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“No Freeman shall be taken or imprisoned, or be disseised of his Freehold,…

or Liberties, or free Customs, or be outlawed, or exiled, or any other wise destroyed; nor will We not pass upon him, nor condemn him, but by lawful judgment of his Peers, or by the Law of the land. We will sell to no man, we will not deny or defer to any man either Justice or Right” (Clause 39 of 1215 Magna Carta, still in effect in English law as clause 29 in the 1297 Magna Carta)

King John, son of Henry II and Eleanor of Aquitaine, and since he was the youngest of five he wasn’t the most likely for king-ship. However, some unfortunate circumstances (i.e.  inconvenient death) for his eldest brothers meant that initially his brother Richard I took the throne, and whilst his brother was away on the third crusade he himself unsuccessfully attempted to take the throne. Despite the Disney Robin Hood image not only was he not a thumb-sucking lion  but whilst not the nicest of men he is regarded by modern historians as a capable and efficient administrator and general. However, a series of military failures in northern France and a fallout with Pope  Innocent III, which ended in his being excommunicated, did not bolster his popularity amongst the feudal barons. Whilst he was busy selling off church lands and building up the start of the English navy, they were becoming increasingly dissatisfied and began to plot against him. There were smaller, more secretive plots against him in both 1209 and 1212, but by 1215 the angry barons were  thoroughly fed up and on 3 May 1215 the rebels led by Robert FitzWalter. Unlike most rebellions against kings, where there has been a replacement to depose the monarch with, there did not seem to be a suitable candidate, with poor young Arthur of Brittany the most likely candidate mysteriously vanishing…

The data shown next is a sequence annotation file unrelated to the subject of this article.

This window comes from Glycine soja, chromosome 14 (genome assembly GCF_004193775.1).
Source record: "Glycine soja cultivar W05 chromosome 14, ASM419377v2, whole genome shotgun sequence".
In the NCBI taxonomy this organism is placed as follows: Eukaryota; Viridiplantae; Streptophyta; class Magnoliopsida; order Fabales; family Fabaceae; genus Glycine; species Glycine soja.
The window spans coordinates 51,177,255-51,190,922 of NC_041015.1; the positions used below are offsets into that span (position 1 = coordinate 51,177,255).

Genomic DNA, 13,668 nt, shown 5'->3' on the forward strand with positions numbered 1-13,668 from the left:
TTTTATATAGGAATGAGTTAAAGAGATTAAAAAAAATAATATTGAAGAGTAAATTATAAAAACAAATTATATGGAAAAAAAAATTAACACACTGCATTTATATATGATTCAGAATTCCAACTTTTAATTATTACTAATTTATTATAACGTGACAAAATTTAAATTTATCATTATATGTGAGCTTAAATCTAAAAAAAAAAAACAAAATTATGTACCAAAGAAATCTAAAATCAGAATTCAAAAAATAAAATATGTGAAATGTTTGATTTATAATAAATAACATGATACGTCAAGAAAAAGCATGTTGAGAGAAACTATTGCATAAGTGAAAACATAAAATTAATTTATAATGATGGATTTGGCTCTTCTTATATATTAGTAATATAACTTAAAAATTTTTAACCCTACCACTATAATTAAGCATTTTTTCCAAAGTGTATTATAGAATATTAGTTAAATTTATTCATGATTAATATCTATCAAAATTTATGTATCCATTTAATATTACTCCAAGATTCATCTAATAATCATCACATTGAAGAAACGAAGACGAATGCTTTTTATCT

What the barons did have, on 15 June 1215 was a nice big document for the king to sign The Great Charter of the Liberties of England, and of the Liberties of the Forest (the Magna Carta), which served to protect freemen (of which there weren’t that many population wise) from no legal punishments, and set to limit the monarchical powers by having 25 barons who could over rule him when necessary. Setting England up for the parliamentary system, with a few diversions along the way…

If you fancy having your very own King John to take issue with he’s available in two Trent Miniatures versions looking suitably imperious with his crown, and looking a bit more ready to submit to the will of those barons without . We also carry a variety of other medieval figures, and if you want to read more about the Magna Carta please see the books we’ve highlighted in our aStore.

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